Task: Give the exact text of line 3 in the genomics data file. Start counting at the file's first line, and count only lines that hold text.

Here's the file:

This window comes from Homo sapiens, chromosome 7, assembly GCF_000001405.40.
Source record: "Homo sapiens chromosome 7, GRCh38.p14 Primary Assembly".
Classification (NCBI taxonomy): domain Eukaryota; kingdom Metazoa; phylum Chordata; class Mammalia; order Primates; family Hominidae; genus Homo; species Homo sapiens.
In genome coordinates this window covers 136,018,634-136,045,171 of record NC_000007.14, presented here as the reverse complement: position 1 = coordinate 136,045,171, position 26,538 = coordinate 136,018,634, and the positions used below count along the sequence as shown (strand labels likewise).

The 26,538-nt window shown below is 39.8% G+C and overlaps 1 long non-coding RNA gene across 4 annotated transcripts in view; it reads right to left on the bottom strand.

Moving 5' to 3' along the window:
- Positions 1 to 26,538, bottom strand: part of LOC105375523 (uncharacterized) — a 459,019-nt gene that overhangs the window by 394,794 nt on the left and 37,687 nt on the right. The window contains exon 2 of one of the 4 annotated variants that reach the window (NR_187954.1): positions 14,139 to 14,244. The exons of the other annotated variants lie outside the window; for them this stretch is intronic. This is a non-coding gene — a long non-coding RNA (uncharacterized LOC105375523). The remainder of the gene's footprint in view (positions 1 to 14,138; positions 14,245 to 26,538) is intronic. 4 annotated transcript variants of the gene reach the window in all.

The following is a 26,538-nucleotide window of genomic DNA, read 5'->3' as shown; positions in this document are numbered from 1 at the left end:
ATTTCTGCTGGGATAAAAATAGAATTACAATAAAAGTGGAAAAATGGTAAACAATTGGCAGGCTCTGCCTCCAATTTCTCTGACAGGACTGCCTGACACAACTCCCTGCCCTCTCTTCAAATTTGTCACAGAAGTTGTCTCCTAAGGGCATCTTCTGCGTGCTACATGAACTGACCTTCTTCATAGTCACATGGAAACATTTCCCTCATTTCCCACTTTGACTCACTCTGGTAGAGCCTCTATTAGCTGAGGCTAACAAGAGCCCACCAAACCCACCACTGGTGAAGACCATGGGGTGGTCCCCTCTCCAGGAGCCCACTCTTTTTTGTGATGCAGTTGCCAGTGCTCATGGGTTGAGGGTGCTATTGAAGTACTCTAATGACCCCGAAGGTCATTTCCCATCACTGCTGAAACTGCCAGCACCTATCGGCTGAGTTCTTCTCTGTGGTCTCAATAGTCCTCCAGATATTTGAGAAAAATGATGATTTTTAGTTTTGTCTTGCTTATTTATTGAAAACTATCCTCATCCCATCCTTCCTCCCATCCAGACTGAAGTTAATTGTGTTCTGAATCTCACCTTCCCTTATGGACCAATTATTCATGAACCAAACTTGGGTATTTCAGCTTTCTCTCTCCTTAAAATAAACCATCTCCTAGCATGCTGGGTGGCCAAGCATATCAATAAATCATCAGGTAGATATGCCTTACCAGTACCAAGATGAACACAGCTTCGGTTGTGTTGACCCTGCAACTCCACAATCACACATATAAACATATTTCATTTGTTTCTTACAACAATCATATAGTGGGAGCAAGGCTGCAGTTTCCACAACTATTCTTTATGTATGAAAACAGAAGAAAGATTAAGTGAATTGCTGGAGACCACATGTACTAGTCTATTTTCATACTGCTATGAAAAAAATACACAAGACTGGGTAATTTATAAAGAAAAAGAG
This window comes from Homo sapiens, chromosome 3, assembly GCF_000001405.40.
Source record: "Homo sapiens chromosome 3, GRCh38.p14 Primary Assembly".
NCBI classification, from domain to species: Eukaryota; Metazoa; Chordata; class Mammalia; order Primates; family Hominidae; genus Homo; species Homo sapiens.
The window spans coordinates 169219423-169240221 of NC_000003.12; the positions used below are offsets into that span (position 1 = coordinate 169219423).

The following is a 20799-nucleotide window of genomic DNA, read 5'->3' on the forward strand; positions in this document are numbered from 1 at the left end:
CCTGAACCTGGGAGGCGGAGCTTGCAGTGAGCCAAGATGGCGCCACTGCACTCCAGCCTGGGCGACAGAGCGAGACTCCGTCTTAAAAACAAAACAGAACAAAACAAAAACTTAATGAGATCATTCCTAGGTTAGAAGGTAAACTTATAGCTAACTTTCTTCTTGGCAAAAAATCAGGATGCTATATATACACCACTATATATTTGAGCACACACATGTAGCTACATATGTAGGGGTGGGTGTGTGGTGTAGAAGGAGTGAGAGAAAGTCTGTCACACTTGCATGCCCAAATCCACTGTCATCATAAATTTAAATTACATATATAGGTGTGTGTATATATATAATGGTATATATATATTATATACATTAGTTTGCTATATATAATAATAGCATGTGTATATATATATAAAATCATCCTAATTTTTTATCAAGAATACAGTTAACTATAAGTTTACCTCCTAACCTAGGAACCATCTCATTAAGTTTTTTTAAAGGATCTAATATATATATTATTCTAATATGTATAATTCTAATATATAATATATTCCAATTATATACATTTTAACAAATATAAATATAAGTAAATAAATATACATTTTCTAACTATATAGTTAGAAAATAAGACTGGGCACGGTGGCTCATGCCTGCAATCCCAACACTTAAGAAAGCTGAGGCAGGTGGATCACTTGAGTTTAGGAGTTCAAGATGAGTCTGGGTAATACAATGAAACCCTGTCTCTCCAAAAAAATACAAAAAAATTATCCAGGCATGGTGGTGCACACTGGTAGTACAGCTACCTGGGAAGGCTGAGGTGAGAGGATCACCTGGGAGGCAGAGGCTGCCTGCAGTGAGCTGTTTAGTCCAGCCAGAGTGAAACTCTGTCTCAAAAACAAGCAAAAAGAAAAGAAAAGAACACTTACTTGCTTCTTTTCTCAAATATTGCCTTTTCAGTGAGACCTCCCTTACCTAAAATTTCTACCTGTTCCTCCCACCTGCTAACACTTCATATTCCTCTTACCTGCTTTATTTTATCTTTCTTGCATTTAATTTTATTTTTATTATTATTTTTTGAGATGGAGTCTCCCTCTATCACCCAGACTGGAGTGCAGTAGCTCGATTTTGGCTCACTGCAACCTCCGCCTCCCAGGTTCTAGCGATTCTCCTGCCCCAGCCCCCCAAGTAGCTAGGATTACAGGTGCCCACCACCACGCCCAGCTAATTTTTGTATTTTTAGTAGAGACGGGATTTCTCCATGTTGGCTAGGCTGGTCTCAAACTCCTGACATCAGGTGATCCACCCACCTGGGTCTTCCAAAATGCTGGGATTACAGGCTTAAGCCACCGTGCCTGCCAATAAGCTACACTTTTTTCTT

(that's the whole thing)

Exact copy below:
Classification (NCBI taxonomy): domain Eukaryota; kingdom Metazoa; phylum Chordata; class Mammalia; order Primates; family Hominidae; genus Homo; species Homo sapiens.